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Economic Profile



Guyana’s economy depends mainly upon the export of agricultural products such as sugar, rice, fruits and other vegetables, as well as mineral resources for instance bauxite and gold, and other renewable resources such as timber and sea products. These products generate the most income in foreign currency and have a considerable impact, both directly and indirectly, on products and employment. However being a member of the Caribbean Community (CARICOM), Guyana depends considerably on the competitive challenges of its products in order to gain access to the markets of the European Union and United States.
Guyana has been applying a relatively cautious monetary policy that aims at maintaining control over inflation. Commercial development and economic diversification are considered as essential elements of the country’s plans for 2008. The contraction that was observed for 2005 of a negative figure of 2% was remarkably surpassed in 2006, obtaining an increase of 4.7%.  Gasoline subsidies contributed towards the moderation of inflation, yet the expenses for the preparations of the Cricket World Cup generated certain fiscal expansion.
The growth rates have been maintained relatively low and possibilities for investment seem limited by significantly high production costs and by an external debt that by mid 2007, was for US$ 655 million (a 70% of the GDP –Gross Domestic Production), which corresponds to almost half the level recorded a year before. At present an important reduction resulted due to the cancellation of the debt of US$ 189 million by virtue of the Multilateral Debt Relief Initiative (MDRI) and a US$ 412 million as debt relief granted by the Inter-American Development Bank (IADB). Additionally, the Bolivarian Republic of Venezuela, formally announced that it is realizing the proceedings for the cancellation of Guyana’s debt amounting to US$ 12.5 million.
Between 1976 and 1981, almost 10% of the population emigrated overseas and it is said that the funds that these sent home could have reached 16.6% of the GDP.  According to estimates from the Government of Guyana, between 500 thousand to one million Guyanese live oversees, leaving the county with a population of 750 thousand inhabitants. The preferred destination of Guyanese emigrants is the United States, where according to calculations from the government of that country, more than 200 thousand Guyanese resides there.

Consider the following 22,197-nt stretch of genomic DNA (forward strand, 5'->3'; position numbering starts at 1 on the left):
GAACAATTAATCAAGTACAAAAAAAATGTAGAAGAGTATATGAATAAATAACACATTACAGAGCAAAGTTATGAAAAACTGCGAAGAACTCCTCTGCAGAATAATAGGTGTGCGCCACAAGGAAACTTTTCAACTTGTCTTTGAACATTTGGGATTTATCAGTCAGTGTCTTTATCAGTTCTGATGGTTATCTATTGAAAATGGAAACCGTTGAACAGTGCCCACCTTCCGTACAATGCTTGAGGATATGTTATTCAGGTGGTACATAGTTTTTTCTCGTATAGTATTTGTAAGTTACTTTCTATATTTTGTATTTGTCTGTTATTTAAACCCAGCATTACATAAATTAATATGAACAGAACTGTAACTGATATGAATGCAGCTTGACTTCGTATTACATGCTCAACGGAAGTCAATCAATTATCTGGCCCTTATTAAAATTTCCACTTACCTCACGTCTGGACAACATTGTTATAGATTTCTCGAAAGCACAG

Guyanese emigrants sent home remittances of US$270 million in 2005, which was an 88.8% more than the previous year. This figure represents a total of US$360 million in remittances per capita, which corresponded to a 322% in 2005 of the official aid for development and nine times the direct foreign investments received by Guyana in 2004.
Since 1988 Guyana began a program for economic recovery with the fundamental objectives of restoring internal and external balance, to promote greater effectiveness in the utilization of resources and to attain a greater level of international competitiveness. Great improvements were achieved on structural adjustments, including the liberalization of exchange rates and commercial regimes, the abolition of controls and subventions to prices, the elimination of restrictions to the flows of capital and improvements to the fiscal administration, as well as a series of legal and institutional modifications to maintain the economic reform, which included the financial sector, legal and regulatory framework and reform of the judicial system.
The benefits derived from the process of economic reform are evident particularly in areas such as tourism, timber and sea products, which are gaining access to the lucrative markets of the United States. Construction has produced a considerable increase, reflected in the installation of a cement packing plant, resulted from the alliance of TCL (Trinidad Cement Limited) and TCL Guyana Inc., which holds a 60% of the market of local cement with the remaining 40% held by imports from Colombia, Venezuela and Dominican Republic. Nevertheless, currently there is a controversy which resulted from the demands made to the government from these types of companies for the restoration of 15% of the tariff on extra-regional cement, since according to them, they are competing with exporters of Guyanese products who prefers to return with a load of cement instead of an empty vessel.